The B. Davis Schwartz Memorial Library

GETTING STARTED

A web page begins with the <HTML> tag and ends with the </HTML> tag. In between, there are two sections: the <HEAD> and the <BODY>. So far, our web page looks like this:

<HTML>

<HEAD>
</HEAD>

<BODY>
</BODY>

</HTML>

It doesn't matter how many lines you space between each tag. It will display the same even if you type it like this:

<HTML><HEAD></HEAD><BODY></BODY></HTML>

But doing it the first way will make it a lot easier to keep track of what you're doing.

In the <HEAD> section goes the <TITLE>, which will be displayed in the title bar at the top of the browser:

<HEAD>
<TITLE>
Getting Started
</TITLE>
</HEAD>

The <BODY> section contains everything else.


The <BODY> Tag

The <BODY> tag can also be used to control the general look of your webpage if you include a few additional commands in it.

bgcolor="#RRGGBB"
Determines the color of the background.
text="#RRGGBB"
Determines the color of the text.
link="#RRGGBB"
Determines the color of the links.
alink="#RRGGBB"
Determines the color the links will flash when you click on them.
vlink="#RRGGBB"
Determines the color the links will become after you visit them.
RRGGBB stands for the hexadecimal color.

If we want our page to have a white background with dark green text and red links that flash yellow and then turn dark red after they've been visited, the <BODY> tag would look like this:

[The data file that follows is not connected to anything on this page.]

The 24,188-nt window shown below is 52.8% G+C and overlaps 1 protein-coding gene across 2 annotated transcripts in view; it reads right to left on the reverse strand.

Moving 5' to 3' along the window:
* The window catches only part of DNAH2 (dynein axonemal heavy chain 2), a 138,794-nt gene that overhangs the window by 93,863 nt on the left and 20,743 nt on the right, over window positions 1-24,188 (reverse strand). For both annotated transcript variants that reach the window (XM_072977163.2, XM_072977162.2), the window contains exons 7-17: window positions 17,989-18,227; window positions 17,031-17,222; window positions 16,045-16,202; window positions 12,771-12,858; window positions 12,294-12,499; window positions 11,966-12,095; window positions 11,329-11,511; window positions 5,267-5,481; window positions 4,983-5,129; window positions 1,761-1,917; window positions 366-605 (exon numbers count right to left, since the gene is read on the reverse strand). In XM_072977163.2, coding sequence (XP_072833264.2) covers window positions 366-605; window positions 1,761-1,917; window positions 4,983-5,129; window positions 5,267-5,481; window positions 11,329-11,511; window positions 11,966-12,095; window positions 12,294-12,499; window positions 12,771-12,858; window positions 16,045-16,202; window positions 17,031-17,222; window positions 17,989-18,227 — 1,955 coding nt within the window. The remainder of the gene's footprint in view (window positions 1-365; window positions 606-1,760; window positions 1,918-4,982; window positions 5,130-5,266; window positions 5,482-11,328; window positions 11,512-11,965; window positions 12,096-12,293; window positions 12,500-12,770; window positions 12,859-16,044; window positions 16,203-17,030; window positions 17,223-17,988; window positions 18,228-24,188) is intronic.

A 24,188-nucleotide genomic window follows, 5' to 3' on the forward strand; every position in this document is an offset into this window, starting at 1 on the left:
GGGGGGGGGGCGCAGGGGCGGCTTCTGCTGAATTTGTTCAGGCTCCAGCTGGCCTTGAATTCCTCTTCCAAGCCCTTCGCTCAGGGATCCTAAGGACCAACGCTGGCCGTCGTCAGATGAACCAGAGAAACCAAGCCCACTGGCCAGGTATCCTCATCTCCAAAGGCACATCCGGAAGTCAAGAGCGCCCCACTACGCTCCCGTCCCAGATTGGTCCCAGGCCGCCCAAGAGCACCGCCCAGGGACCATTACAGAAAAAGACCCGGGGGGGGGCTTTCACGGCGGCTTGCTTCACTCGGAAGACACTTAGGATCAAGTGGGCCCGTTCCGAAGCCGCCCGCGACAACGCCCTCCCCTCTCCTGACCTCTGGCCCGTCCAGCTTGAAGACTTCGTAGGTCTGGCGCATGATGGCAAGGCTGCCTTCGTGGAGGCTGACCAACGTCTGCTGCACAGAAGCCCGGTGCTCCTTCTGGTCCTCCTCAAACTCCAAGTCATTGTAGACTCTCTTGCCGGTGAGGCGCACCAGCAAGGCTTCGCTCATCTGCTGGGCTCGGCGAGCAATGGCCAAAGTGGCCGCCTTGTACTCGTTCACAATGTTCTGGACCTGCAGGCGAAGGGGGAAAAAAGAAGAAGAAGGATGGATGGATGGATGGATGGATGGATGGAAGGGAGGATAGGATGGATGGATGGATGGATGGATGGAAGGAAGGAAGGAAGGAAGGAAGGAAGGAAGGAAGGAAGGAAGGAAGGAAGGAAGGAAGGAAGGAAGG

<BODY bgcolor="#ffffff" text="#006600" link="#ff0000" alink="#ffff00"
      vlink="#660000">

You can also use a graphic image as a background pattern. The browser will repeat (tile) a small image over and over until it fills the entire screen much the same way Windows and Macs create wallpaper. The image should be in GIF format for most of the browsers that support this feature, but some of the new versions will also accept JPEG images.

Add the command background="filename.gif" to the <BODY> tag, filename.gif is the name of the graphic that you want to be used as your background. If your graphics are in a seperate directory from your HTML files, be sure to include the path statement. Filenames are another instance where upper case vs lower case matters, so make sure you get it right.

As an example, here's what the <BODY> tag for this page looks like:

<BODY background="skyback.gif" bgcolor="#fafafa" text="#000077"
     link="#000000" vlink="#000000" alink="#0000ff">

Skyback.gif is the gray speckled background pattern. The background color will appear as a light gray until skyback.gif finishes loading. The text is dark blue. The links are black and remain black after you visit them. They flash bright blue as you click on them.

Generally, you'll want to have a light background with dark text for a dignified look or a dark background with light text for a cool look. A brightly colored background with brightly colored text tends to create a psychedelic look that can be hard to read, as can a background pattern that's too elaborate.

If you include none of this in the <BODY> tag, you will get the default settings of a gray background, black text, and blue links that turn purple after being visited.



Previous Section
Table of Contents
Next Section



Return to the Library Home Page

HTML by Robert Delaney
rdelaney@aurora.liunet.edu



     Return to Long Island University Home Page                        
                Return to  C.W. Post Campus Home Page